If you're sick,let me swim in my glass,no problem!


                                                        Stay well!
























Title: Re: Italian fire department tutorial:a knot to tow vehicles
Post by: Luca on June 04, 2012, 07:02:29 PM
Hei Dan, 


not stay to answer me,I think I give you too much disturb.
I had this idea if you feel like:

http://www.earlham.edu/~peters/knotting/notate.htm

I guess you know well this:if you want you can give the "coordinates",
maybe starting from the beginning of this"two branches bowline",
to cover the part that "I miss".
Will then my care find how to finish the knot as you intend.
Ever if you feel like!
                                                                           Thanks for all
Title: Re: Italian fire department tutorial:a knot to tow vehicles
Post by: Dan_Lehman on June 05, 2012, 05:12:30 AM
Luca, I think we were at the point of understanding,
here :
"OK,I can see that using this method I can obtain this crossing form".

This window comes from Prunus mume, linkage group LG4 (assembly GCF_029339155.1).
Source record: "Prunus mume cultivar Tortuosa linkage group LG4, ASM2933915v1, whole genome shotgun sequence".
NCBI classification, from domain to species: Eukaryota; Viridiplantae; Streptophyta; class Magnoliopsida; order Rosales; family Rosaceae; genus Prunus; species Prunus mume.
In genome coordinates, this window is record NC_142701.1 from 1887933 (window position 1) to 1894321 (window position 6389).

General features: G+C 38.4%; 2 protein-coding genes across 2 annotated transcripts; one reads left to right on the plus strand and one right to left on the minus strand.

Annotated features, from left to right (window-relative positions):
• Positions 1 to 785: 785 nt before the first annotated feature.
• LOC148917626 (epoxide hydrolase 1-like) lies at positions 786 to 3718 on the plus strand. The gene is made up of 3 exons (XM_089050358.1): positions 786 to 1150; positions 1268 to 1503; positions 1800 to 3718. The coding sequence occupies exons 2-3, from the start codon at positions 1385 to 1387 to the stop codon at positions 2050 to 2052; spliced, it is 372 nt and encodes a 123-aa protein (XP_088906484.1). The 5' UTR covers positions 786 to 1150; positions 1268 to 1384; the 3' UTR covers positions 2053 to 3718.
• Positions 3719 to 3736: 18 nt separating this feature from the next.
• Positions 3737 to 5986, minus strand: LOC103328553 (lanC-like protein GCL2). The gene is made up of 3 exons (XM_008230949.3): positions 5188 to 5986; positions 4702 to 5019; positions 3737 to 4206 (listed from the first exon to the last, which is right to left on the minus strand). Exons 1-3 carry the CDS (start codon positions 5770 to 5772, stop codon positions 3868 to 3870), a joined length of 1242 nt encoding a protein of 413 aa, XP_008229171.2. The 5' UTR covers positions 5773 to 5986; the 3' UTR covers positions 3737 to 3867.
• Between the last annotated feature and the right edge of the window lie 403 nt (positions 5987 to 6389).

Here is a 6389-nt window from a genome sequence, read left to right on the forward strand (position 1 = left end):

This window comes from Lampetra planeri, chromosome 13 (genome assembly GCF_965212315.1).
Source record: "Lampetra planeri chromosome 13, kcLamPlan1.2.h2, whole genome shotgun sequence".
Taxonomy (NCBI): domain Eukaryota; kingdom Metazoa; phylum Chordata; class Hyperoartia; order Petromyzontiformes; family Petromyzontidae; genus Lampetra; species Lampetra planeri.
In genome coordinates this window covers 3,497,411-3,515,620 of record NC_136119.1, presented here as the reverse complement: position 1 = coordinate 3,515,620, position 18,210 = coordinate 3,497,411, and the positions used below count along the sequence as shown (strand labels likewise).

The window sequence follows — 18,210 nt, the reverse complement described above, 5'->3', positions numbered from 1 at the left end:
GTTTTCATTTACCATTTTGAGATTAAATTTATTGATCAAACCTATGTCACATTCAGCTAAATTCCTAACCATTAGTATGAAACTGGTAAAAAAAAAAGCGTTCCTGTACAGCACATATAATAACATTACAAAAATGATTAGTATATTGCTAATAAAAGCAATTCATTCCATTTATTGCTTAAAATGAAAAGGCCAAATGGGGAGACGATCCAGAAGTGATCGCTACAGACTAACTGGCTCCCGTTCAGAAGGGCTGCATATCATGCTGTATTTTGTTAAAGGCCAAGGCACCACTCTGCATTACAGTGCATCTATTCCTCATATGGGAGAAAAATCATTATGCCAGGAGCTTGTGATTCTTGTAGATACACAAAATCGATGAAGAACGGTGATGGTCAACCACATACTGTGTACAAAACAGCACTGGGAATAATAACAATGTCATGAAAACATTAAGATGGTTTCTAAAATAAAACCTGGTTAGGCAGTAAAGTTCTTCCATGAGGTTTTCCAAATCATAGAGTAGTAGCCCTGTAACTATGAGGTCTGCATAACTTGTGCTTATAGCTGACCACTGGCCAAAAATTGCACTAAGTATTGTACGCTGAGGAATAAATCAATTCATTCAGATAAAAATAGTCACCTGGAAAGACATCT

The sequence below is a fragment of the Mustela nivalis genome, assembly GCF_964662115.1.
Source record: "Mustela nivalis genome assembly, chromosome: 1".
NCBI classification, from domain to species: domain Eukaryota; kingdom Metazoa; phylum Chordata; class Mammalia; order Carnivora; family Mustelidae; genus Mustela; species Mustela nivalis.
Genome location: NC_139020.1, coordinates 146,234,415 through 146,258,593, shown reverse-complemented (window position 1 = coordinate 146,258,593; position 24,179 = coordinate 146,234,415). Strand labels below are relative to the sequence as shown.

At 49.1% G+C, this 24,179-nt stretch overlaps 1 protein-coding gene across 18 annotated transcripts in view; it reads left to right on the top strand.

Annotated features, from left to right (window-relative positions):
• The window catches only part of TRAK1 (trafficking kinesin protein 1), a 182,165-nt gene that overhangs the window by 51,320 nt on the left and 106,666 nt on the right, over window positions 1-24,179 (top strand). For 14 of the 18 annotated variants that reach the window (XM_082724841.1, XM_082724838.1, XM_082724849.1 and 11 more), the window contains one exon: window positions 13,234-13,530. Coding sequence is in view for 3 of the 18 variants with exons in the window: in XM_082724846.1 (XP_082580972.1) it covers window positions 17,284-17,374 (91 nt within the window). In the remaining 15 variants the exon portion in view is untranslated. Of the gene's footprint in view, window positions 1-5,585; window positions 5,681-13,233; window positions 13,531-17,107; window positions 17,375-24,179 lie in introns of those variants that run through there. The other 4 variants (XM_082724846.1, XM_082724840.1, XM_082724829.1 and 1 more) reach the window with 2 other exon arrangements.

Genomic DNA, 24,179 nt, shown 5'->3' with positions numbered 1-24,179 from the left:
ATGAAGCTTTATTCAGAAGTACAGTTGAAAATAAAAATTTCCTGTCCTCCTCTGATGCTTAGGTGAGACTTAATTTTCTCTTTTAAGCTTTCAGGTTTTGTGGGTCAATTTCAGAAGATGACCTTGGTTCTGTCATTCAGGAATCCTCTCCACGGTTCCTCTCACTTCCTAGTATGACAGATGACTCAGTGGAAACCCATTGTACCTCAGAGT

It was then that my "SPart bears into the turn ..." seemed
to lose you.  In the crossing-knot form, in the MB, this is
what the SPart does --it presses against that part (which is much
of the friction the MB relies on for absorbing force and braking).
Whereas, in the bowline, the nipping turn can even get to the
state where it doesn't touch itself, opening more into a helix.

--dl*
====
Title: Re: Italian fire department tutorial:a knot to tow vehicles
Post by: Luca on June 11, 2012, 07:12:06 PM
Hi Dan,

Unfortunately at this moment I find time on Sundays only
(I write still slowly in English).

So, I got the solution? maybe yes or maybe not.

But do note that the version of this knot that I favor is
shown in finished (or nearly so) form by the image in
my post --NOT drawn up (much) further : no, leave it
so that the bowlinesque central nipping loop is just
that, and not drawn into a crossing-knot / Munter=
hitch
form. 

I must confess that at the time when I read these words,
when you had written, I had so little understood
(it's my fault and my English, certainly not yours),
that I had promised myself to keep apart,
to analyze them more thoroughly later,
perhaps because I thought I had other priorities.
In reality, then I just forgot(in short,a fine example of superficiality).
However,at that time you still spoke of the loop